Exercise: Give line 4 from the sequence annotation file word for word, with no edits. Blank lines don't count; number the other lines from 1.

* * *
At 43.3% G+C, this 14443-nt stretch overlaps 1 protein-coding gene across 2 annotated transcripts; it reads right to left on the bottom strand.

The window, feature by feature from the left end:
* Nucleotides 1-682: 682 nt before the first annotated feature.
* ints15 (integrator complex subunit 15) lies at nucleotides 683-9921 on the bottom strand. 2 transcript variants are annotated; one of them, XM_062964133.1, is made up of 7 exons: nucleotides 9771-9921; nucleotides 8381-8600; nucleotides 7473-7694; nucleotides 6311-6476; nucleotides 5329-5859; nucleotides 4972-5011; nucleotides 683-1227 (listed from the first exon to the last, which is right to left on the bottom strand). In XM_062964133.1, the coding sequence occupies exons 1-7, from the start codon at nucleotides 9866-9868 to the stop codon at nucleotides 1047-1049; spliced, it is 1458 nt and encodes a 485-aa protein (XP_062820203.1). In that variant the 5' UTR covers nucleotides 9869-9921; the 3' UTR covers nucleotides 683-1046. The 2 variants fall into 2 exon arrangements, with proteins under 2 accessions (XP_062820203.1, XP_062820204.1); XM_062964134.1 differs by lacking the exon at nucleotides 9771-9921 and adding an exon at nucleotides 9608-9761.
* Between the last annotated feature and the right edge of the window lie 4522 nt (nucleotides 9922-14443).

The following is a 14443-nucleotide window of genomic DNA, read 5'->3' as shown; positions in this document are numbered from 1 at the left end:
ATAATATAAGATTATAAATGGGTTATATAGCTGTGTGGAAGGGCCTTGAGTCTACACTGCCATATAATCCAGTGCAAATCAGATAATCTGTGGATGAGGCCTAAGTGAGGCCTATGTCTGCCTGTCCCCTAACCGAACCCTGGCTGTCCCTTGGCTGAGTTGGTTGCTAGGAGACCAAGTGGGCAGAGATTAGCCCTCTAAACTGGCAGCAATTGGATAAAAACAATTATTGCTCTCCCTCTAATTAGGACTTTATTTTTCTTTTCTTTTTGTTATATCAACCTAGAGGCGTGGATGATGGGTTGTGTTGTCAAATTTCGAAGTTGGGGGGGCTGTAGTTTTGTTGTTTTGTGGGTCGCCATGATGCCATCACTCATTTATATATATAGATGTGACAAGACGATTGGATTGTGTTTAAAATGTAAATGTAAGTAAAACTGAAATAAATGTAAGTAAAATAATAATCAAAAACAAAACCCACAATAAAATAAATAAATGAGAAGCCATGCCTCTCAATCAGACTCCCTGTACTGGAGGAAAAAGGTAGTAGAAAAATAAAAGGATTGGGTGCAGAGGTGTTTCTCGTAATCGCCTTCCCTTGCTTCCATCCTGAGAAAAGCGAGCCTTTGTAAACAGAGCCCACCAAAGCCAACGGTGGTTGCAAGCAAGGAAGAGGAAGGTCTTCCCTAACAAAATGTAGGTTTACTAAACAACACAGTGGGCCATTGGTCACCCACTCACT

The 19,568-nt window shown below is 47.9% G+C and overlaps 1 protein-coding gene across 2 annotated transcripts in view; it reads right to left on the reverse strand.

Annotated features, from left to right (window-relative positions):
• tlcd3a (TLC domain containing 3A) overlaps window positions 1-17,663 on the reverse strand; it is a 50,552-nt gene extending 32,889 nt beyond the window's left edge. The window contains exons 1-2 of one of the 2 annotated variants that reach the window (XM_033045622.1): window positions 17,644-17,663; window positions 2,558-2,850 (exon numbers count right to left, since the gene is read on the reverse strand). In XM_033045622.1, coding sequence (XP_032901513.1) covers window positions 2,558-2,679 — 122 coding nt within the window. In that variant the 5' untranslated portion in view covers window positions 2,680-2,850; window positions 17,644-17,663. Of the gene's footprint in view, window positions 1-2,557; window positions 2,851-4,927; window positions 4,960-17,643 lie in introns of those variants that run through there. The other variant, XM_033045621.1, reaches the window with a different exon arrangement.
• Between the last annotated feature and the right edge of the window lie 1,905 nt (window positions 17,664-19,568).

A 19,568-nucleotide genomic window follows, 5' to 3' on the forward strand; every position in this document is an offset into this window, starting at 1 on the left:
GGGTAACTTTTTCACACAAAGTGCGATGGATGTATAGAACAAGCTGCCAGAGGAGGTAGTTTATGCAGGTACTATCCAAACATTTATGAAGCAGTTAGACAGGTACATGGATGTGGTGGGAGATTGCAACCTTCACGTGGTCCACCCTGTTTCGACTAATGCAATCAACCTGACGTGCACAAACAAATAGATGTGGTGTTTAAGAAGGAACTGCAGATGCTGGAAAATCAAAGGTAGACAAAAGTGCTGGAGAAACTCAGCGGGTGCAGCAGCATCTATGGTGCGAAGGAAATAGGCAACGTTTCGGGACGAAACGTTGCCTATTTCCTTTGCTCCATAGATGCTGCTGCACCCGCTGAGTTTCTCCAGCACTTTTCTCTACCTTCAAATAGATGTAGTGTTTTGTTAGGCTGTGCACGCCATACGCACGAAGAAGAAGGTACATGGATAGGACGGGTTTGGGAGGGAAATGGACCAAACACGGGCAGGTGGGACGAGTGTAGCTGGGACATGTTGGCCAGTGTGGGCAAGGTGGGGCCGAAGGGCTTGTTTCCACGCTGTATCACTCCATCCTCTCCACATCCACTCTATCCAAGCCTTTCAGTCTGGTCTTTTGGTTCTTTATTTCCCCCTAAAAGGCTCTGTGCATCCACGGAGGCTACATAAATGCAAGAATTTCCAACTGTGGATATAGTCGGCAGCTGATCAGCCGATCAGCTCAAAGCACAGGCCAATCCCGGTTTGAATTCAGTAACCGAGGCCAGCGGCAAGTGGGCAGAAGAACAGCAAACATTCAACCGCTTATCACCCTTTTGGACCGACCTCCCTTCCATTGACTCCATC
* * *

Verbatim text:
* ints15 (integrator complex subunit 15) lies at nucleotides 683-9921 on the bottom strand. 2 transcript variants are annotated; one of them, XM_062964133.1, is made up of 7 exons: nucleotides 9771-9921; nucleotides 8381-8600; nucleotides 7473-7694; nucleotides 6311-6476; nucleotides 5329-5859; nucleotides 4972-5011; nucleotides 683-1227 (listed from the first exon to the last, which is right to left on the bottom strand). In XM_062964133.1, the coding sequence occupies exons 1-7, from the start codon at nucleotides 9866-9868 to the stop codon at nucleotides 1047-1049; spliced, it is 1458 nt and encodes a 485-aa protein (XP_062820203.1). In that variant the 5' UTR covers nucleotides 9869-9921; the 3' UTR covers nucleotides 683-1046. The 2 variants fall into 2 exon arrangements, with proteins under 2 accessions (XP_062820203.1, XP_062820204.1); XM_062964134.1 differs by lacking the exon at nucleotides 9771-9921 and adding an exon at nucleotides 9608-9761.